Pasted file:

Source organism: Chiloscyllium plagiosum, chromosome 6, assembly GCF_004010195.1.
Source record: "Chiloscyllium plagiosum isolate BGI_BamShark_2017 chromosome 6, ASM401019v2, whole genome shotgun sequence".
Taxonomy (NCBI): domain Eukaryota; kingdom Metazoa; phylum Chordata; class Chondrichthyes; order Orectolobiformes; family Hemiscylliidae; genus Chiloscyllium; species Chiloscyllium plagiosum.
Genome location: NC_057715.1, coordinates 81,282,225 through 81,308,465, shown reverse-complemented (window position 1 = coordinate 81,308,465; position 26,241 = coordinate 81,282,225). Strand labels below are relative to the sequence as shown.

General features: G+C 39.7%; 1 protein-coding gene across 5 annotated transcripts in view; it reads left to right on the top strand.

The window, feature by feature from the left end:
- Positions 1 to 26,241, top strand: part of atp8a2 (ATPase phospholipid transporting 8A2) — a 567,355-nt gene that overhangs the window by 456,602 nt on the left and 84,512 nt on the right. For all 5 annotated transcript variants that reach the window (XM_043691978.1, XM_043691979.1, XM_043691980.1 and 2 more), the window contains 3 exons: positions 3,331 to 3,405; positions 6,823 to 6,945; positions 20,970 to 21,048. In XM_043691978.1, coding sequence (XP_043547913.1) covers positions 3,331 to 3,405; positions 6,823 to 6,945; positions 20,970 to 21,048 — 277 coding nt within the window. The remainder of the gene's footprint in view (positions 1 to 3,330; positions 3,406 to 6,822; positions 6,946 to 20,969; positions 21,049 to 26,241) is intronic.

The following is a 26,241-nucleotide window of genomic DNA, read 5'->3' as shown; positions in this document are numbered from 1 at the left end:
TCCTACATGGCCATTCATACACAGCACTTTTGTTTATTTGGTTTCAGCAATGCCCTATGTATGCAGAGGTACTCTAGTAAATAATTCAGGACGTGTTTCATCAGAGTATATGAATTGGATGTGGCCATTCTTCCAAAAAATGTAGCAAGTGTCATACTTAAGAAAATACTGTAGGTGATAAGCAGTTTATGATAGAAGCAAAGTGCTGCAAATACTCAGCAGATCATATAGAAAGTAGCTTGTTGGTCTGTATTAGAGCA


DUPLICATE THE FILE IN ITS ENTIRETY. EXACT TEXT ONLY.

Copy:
Source organism: Chiloscyllium plagiosum, chromosome 6, assembly GCF_004010195.1.
Source record: "Chiloscyllium plagiosum isolate BGI_BamShark_2017 chromosome 6, ASM401019v2, whole genome shotgun sequence".
Taxonomy (NCBI): domain Eukaryota; kingdom Metazoa; phylum Chordata; class Chondrichthyes; order Orectolobiformes; family Hemiscylliidae; genus Chiloscyllium; species Chiloscyllium plagiosum.
Genome location: NC_057715.1, coordinates 81,282,225 through 81,308,465, shown reverse-complemented (window position 1 = coordinate 81,308,465; position 26,241 = coordinate 81,282,225). Strand labels below are relative to the sequence as shown.

General features: G+C 39.7%; 1 protein-coding gene across 5 annotated transcripts in view; it reads left to right on the top strand.

The window, feature by feature from the left end:
- Positions 1 to 26,241, top strand: part of atp8a2 (ATPase phospholipid transporting 8A2) — a 567,355-nt gene that overhangs the window by 456,602 nt on the left and 84,512 nt on the right. For all 5 annotated transcript variants that reach the window (XM_043691978.1, XM_043691979.1, XM_043691980.1 and 2 more), the window contains 3 exons: positions 3,331 to 3,405; positions 6,823 to 6,945; positions 20,970 to 21,048. In XM_043691978.1, coding sequence (XP_043547913.1) covers positions 3,331 to 3,405; positions 6,823 to 6,945; positions 20,970 to 21,048 — 277 coding nt within the window. The remainder of the gene's footprint in view (positions 1 to 3,330; positions 3,406 to 6,822; positions 6,946 to 20,969; positions 21,049 to 26,241) is intronic.

The following is a 26,241-nucleotide window of genomic DNA, read 5'->3' as shown; positions in this document are numbered from 1 at the left end:
TCCTACATGGCCATTCATACACAGCACTTTTGTTTATTTGGTTTCAGCAATGCCCTATGTATGCAGAGGTACTCTAGTAAATAATTCAGGACGTGTTTCATCAGAGTATATGAATTGGATGTGGCCATTCTTCCAAAAAATGTAGCAAGTGTCATACTTAAGAAAATACTGTAGGTGATAAGCAGTTTATGATAGAAGCAAAGTGCTGCAAATACTCAGCAGATCATATAGAAAGTAGCTTGTTGGTCTGTATTAGAGCA